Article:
Samsung has been pretty inventive in the digital camera world. It was the first to offer an really extensive Wi-Fi system (which continues to this day), Android-based cameras (though Nikon launched a model at about the same time), and arguably the first dedicated 'selfie cams' with its DualView models.
The company has yet again come up with something new, this time in the enthusiast mirrorless space. For the first time ever, Samsung has managed to create an APS-C-sized, 28MP CMOS sensor that's backside illuminated. BSI sensors move all the circuitry behind the light-capturing part of the sensor which allows it to capture more light, improving low light performance and reducing noise. Until now, the largest sensor with backside illumination was 1"-type (around 1/3rd the size of APS-C).
The NX1 sits in a crowded field of excellent cameras - both DSLR and mirrorless - such as the Nikon D7200, Canon EOS 7D Mark II, Panasonic DMC-GH4 and Fujifilm X-T1. Each of these models has its own appeal, whether it be the excellent video specification of the Panasonic, the compactness of the Fujifilm or the all-round capability of the Nikon. While they share similar price tags and build quality and aim for broadly the same audience, the NX1 has quite a few tricks up its sleeve beyond its clever sensor, to try to break into that respectable club.
Samsung NX1 key features
- 28.2 megapixel APS-C BSI-CMOS sensor
- Hybrid AF system with 205 phase-detect points covering 90% of the frame
- 15 fps burst shooting with continuous autofocus
- 4K (DCI 4K & UHD) video recording using H.265 codec
- Can output 4:2:2 8-bit 4K video over HDMI
- Stripe pattern AF illuminator with 15m range
- Weather-resistant magnesium alloy body Context-sensitive adaptive noise reduction
- 3" tilting Super AMOLED touchscreen display
- 2.36M dot OLED EVF with 5ms lag
- LCD info display on top of camera
- Built-in 802.11ac Wi-Fi and Bluetooth
- USB 3.0 interface
- Optional battery grip
Those specification highlights should give you an idea of Samsung's ambitions for this camera: not only does it feature the largest BSI sensor we've ever seen but also the highest pixel count on that format. Just as importantly, it incorporates one of the most extensive on-sensor phase detection systems we've seen. This, along with the magnesium alloy body and top-plate LCD info display, makes it clear that Samsung wants its NX system to compete with the best APS-C models on the market.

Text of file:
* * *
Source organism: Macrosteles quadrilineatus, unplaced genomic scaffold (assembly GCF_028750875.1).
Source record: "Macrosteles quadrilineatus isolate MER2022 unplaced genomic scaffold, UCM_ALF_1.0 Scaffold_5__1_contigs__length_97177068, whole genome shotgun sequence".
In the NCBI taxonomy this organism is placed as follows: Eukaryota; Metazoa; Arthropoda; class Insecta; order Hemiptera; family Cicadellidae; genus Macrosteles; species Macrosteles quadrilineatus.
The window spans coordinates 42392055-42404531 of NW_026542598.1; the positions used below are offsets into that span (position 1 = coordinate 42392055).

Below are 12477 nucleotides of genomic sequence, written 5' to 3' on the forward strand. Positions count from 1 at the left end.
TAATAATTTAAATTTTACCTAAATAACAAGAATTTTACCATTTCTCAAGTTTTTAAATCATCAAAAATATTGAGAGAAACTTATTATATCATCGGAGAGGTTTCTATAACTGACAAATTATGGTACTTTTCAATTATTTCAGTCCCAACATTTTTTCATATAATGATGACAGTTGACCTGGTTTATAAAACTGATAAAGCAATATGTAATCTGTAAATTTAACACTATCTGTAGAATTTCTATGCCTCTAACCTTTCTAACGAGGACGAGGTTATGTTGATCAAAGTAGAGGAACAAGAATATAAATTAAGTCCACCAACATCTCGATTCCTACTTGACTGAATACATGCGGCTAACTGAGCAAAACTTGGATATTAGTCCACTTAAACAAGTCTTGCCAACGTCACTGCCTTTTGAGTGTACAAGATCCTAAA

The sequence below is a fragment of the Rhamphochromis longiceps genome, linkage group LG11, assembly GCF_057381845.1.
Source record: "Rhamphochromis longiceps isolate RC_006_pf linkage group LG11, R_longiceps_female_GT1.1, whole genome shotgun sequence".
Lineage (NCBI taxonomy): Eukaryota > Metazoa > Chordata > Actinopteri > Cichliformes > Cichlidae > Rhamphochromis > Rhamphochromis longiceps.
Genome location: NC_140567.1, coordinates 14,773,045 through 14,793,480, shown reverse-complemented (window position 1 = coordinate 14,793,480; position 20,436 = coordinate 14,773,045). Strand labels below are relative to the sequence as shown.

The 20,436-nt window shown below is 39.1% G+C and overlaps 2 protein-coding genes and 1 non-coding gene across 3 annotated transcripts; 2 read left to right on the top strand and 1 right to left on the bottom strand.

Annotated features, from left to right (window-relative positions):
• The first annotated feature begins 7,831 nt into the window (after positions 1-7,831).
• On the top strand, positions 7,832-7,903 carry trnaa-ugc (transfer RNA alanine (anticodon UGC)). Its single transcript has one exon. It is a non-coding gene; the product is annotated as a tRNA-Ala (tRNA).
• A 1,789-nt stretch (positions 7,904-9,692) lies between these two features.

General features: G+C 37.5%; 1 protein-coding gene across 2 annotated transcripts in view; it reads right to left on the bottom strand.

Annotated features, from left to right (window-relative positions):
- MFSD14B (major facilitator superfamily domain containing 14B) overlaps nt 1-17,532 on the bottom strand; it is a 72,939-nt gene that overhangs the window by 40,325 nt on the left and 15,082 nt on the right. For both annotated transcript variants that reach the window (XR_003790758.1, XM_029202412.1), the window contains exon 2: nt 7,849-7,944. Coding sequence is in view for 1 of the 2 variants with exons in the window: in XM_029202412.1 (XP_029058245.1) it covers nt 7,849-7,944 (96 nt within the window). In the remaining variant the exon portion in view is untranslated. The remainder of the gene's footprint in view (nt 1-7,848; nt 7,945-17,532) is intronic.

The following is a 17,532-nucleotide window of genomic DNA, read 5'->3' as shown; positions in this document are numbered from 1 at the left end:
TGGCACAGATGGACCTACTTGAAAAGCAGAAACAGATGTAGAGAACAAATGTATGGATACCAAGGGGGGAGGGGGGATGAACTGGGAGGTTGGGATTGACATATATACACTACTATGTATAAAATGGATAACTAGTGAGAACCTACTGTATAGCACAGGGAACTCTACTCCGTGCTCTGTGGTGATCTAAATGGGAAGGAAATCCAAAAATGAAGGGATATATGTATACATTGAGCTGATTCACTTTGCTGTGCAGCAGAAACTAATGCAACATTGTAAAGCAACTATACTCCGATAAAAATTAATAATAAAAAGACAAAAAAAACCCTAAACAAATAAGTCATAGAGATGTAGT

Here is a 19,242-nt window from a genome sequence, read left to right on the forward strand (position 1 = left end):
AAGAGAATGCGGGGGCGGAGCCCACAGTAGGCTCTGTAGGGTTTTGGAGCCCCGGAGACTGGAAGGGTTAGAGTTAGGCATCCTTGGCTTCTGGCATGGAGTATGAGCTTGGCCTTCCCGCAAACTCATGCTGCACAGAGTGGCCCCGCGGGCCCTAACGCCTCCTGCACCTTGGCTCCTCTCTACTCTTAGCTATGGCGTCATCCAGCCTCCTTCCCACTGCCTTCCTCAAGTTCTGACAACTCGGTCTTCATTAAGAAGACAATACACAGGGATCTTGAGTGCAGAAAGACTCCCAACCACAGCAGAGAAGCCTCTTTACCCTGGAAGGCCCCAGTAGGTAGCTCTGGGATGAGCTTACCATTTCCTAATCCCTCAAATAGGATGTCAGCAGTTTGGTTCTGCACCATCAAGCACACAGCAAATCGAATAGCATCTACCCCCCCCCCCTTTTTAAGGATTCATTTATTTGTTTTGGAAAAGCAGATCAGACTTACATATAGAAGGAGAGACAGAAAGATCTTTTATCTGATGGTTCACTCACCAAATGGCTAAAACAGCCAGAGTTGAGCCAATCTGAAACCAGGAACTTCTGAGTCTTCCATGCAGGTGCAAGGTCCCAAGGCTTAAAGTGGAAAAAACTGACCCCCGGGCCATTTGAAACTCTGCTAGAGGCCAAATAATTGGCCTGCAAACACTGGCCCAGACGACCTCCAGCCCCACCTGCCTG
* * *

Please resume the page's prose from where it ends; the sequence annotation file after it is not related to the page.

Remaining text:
As you can see, there are some features that have never been seen before on an enthusiast ILC, such as the sensor, 802.11ac Wi-Fi and use of the more efficient H.265 codec. The AF illuminator has a stripe pattern which allows for its long reach, although Sony did something similar with their Hologram AF feature many years ago.
The quad-core DRIMe V processor (derived from the Exynos SoCs Samsung uses in its high-end smartphones) is capable of cranking out giant 28 megapixel images at 15 fps, recording two different flavors of ultra high resolution video, and reducing EVF lag to almost nothing. The camera has a new autofocus system (NX AF System III) which the company says is the fastest on the market. It combines 209 contrast detection and 205 cross-type phase detect points that cover 90% of the frame.
Kit options and accessories
The NX1 will come in two kits. The body-only version has an MSRP of $1499.99, while the pricey 'premium kit' - which includes the 16-50mm F2-2.8 lens pictured throughout this article, as well as a battery grip, external charger[,] and extra battery - will set you back $2799.99.
|The NX1 with the new 50-150mm F2.8 OIS telephoto zoom attached, and the 16-50mm F2-2.8 OIS to its right.|
There are two premium 'S' lenses available from Samsung: the previously announced 16-50mm F2-2.8 OIS as well as the new 50-150mm F2.8 OIS tele zoom. Both are weather sealed, making them ideal companions for the NX1.
|The optional battery grip holds an additional BP1900 battery, combining with the one inside the camera for double the battery life. It also features additional buttons and dials for shooting in the portrait orientation.|